“Stretch out your hand” (Luke 6:10).
The scene in the synagogue is a set-up. Jesus’ opponents have placed a man with a withered hand in the crowd to see if Jesus will heal him so they can accuse him of breaking the sabbath law of rest.
Luke’s use of the story is also a set-up to show that Jesus was not a lawbreaker but a fulfiller of the deeper law of love. The scribes and Pharisees are again cast as heartless villains in what was an ongoing quarrel between the early church and the synagogue party of rabbis who had expelled the Jesus sect from Judaism after the destruction of the temple in 70 CE.
It was a serious quarrel because up until that time, the Christian church was still largely Jewish and had been accepted in the Temple community as one of many variations of orthodox believers, including Gentile admirers of Judaism who observed its feasts and laws. To be expelled in the aftermath of the Roman-Jewish war was a crisis for the Christian church, which was still absorbing Gentile converts from the missionary efforts of Paul and other evangelists.
Luke dramatizes the debate to defend Jesus’ orthodoxy and also to build a deeper connection between his teaching and the original call to fidelity that the Jewish leaders had forgotten in advancing their narrow, legalistic version of God’s Covenant. Every detail in the story is important,
The poor man selected as a pawn in the synagogue is suffering from a withered hand. We are reminded immediately of Psalm 137: “If I forget you, O Jerusalem, let my right hand wither.” The speaker is a captive during the exile in Babylon, longing for his homeland. When he is asked to sing one of the songs of Zion, he vows to never forget the holy city and the Covenant God made with Israel.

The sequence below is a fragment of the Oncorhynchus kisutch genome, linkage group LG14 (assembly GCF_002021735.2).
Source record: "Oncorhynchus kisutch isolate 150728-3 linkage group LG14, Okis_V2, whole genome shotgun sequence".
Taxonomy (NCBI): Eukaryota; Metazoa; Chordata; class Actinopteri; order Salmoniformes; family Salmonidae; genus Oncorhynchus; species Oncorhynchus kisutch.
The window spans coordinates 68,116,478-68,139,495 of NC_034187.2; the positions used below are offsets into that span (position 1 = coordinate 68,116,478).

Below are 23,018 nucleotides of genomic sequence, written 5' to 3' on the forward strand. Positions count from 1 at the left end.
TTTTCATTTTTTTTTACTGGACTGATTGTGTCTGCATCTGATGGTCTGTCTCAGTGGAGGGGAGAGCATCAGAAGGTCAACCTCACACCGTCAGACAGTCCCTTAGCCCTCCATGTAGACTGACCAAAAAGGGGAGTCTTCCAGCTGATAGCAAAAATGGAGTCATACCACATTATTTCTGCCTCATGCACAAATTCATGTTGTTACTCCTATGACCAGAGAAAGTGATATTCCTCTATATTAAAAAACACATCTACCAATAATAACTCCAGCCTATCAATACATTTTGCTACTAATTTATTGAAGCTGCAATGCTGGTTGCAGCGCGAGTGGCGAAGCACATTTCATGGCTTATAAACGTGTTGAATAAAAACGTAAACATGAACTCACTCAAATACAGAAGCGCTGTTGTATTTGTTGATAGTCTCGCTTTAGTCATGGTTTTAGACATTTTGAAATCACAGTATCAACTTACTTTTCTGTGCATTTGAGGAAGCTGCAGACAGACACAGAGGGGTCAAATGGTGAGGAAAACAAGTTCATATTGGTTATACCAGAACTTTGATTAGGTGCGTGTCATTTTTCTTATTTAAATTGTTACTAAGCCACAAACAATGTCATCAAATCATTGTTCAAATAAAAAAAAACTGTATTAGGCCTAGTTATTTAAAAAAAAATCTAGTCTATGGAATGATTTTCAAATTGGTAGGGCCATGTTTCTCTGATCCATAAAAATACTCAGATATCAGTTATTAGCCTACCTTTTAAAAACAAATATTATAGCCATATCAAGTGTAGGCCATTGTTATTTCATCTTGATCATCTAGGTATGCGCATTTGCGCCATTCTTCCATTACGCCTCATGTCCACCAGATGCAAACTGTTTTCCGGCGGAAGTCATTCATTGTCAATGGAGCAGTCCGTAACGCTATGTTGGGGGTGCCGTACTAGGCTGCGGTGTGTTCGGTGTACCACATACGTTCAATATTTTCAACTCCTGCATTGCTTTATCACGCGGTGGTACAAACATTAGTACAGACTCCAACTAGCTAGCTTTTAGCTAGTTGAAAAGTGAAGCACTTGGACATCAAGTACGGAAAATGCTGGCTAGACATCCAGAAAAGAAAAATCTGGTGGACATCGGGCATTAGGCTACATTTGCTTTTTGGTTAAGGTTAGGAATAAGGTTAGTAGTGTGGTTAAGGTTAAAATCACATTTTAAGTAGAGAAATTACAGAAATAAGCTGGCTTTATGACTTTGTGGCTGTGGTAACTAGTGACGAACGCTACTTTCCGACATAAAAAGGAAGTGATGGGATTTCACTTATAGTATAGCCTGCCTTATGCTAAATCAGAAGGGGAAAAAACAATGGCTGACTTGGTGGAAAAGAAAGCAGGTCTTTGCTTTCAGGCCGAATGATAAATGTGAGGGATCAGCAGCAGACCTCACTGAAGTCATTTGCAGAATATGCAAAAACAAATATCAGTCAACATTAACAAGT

In the context of Luke’s story, it is this promise that Jesus keeps by healing the man with the withered hand. The leaders who are rejecting Jesus have forgotten God’s covenant, and because of this their faith is withering. By making the sabbath law more important than the law of love, they are choosing death instead of life. Jesus tells the man to “stretch out his hand” to show what they must do to find wholeness again.
The story ends with Jesus’ enraged enemies plotting to dispose of him. They will succeed, but even in that, they will end up revealing and fulfilling God’s plan to save Israel by the death of the Passover lamb fulfilled by Jesus. The church is the path forward because Jesus fulfilled both the Law and the Prophets by his sacrificial death.
We never stop growing as disciples. The source of our formation is never to forget that love is the heart of our faith. Love is the first commandment. Even if we have to “stretch” our discernment to put compassion before rules, this flexibility is what real life feels like, and it is far better to err on the side of love than to have our hearts wither from disuse or narrow, cautious fear of making a mistake.
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